Remember all the characters: Bugs Bunny, Daffy Duck, Foghorn Leghorn, Yosemite Sam, Pepe Le Peu, Elmer Fudd, Porky Pig, the Tasmanian Devil, just to name a few. Which was your favorite? Well, my favorite is the star or the character in the title of this article, Wile E. Coyote. I looked forward to the Bugs Bunny/Road Runner Hour program that appeared on ABC during the late 1960’s. I loved Wile E. and the all American motto associated with him, ‘that when one first fails to succeed, try, try again’. He personified the American spirit, particularly at that time, that with determination and persistence anything was possible. We all, as kids, sympathized with the Coyote and hoped that someday he would actually catch the Road Runner. He was so clever with his array of high quality “Acme” products. Wile E. had a few good ideas that we all thought could have worked if he ‘tweaked’ at them a bit. Remember the boulders, dynamite sticks and anvils? He could take devastating falls and be around to tell about them. But, it was when he tangled with Bugs Bunny that he finds himself in a pinch. He always said that “this was no ordinary rabbit’. He was right as Bugs wasn’t going to become anybody’s breakfast. Here a two of my favorites, enjoy!!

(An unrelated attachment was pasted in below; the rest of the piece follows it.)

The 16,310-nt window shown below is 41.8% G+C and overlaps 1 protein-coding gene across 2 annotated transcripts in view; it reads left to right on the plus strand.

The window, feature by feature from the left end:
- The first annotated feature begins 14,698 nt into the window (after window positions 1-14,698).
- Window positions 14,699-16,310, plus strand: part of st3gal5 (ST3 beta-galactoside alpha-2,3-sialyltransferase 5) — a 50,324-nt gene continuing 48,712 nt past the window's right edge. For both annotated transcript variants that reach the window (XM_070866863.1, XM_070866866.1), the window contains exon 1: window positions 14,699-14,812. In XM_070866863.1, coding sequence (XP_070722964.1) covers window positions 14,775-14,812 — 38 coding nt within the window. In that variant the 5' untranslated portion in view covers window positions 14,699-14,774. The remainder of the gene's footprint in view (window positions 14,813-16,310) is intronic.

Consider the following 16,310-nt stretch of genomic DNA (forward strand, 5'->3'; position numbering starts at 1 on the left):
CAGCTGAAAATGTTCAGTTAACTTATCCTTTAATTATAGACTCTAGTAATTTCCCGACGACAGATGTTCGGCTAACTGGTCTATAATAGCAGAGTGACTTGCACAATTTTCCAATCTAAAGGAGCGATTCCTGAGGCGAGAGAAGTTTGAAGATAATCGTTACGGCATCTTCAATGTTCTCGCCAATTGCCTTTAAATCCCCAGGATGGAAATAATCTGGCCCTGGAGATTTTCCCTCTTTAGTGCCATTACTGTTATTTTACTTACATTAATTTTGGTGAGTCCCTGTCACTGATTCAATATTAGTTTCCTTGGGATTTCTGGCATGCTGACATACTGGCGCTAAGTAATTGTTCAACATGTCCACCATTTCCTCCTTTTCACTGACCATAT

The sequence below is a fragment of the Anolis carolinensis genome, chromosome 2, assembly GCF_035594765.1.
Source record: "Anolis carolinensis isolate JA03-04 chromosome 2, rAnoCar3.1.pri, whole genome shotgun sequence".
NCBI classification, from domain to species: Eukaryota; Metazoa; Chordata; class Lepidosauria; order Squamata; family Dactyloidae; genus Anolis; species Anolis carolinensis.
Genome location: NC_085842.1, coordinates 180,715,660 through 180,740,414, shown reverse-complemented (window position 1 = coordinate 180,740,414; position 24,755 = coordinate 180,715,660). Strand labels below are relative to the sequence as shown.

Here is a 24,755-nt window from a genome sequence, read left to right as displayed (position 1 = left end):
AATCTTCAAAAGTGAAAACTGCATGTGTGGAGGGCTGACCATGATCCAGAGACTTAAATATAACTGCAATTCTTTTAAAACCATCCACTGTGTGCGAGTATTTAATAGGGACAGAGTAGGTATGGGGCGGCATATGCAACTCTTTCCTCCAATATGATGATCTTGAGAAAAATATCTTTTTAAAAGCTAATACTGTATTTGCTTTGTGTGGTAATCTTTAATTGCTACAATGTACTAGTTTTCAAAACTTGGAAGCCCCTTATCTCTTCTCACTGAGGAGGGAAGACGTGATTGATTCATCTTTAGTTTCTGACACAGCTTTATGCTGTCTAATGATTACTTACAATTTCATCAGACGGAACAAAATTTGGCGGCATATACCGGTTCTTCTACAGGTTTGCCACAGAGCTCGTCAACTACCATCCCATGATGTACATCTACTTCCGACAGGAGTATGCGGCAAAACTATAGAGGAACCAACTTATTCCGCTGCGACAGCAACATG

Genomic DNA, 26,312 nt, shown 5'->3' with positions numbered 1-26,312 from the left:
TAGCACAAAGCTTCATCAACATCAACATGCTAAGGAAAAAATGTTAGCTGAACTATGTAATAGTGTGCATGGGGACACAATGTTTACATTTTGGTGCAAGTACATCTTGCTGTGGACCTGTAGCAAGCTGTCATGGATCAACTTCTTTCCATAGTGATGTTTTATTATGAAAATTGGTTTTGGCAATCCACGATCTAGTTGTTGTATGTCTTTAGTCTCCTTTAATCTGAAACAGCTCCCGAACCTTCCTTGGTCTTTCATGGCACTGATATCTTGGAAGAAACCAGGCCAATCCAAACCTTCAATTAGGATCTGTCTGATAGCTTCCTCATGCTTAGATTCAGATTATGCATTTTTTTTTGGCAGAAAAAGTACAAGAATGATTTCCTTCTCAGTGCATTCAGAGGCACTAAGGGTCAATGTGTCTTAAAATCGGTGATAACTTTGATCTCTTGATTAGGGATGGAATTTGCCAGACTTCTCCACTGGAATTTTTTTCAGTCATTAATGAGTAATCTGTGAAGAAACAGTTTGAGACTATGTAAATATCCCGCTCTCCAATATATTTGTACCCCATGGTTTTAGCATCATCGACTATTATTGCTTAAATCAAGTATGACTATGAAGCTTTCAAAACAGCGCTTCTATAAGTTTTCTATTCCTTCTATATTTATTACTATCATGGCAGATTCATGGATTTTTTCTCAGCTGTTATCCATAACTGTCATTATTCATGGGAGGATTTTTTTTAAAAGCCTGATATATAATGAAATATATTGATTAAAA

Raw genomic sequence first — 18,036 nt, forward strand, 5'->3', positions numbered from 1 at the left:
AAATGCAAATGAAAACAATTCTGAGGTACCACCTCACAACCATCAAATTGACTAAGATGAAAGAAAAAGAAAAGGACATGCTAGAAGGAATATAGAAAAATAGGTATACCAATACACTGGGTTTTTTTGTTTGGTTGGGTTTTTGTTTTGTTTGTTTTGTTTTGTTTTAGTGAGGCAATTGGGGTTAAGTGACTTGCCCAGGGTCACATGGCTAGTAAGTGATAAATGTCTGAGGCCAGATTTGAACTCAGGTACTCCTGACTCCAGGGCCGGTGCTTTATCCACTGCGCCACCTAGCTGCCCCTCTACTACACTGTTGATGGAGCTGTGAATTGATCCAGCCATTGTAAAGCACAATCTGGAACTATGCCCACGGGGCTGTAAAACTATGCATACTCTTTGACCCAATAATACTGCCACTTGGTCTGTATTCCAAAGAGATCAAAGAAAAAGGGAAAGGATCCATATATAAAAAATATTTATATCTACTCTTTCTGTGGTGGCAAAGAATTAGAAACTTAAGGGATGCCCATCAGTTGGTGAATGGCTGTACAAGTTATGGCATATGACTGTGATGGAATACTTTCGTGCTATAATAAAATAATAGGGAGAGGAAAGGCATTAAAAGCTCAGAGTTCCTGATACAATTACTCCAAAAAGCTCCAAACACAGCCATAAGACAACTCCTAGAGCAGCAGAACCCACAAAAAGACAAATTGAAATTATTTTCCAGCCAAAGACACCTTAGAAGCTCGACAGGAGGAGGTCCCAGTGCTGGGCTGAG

Operation: Rabbit (1952) Warner Brothers Studios

Watch by clicking link below

http://www.wimp.com/funtoon/

To Hare is Human (1956) Warner Brothers Studios


In memoriam to a true 'supergenius', Steve Jobs (1955-2011), the Thomas Edison of the Boomer Generation

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    • Credence2 profile imageAUTHOR

      Credence2 

      8 years ago from Florida (Space Coast)

      Thanks, Mar, for looking in. I am delighted that you had a little fun with this!

    • marcoujor profile image

      Maria Jordan 

      8 years ago from Jeffersonville PA

      Credence2,

      It was a pleasure to rate this UP and FAB-- gotta LOVE the Looney Tunes (and that's all folks!)

      Hope all is well and take care, mar.

    • Credence2 profile imageAUTHOR

      Credence2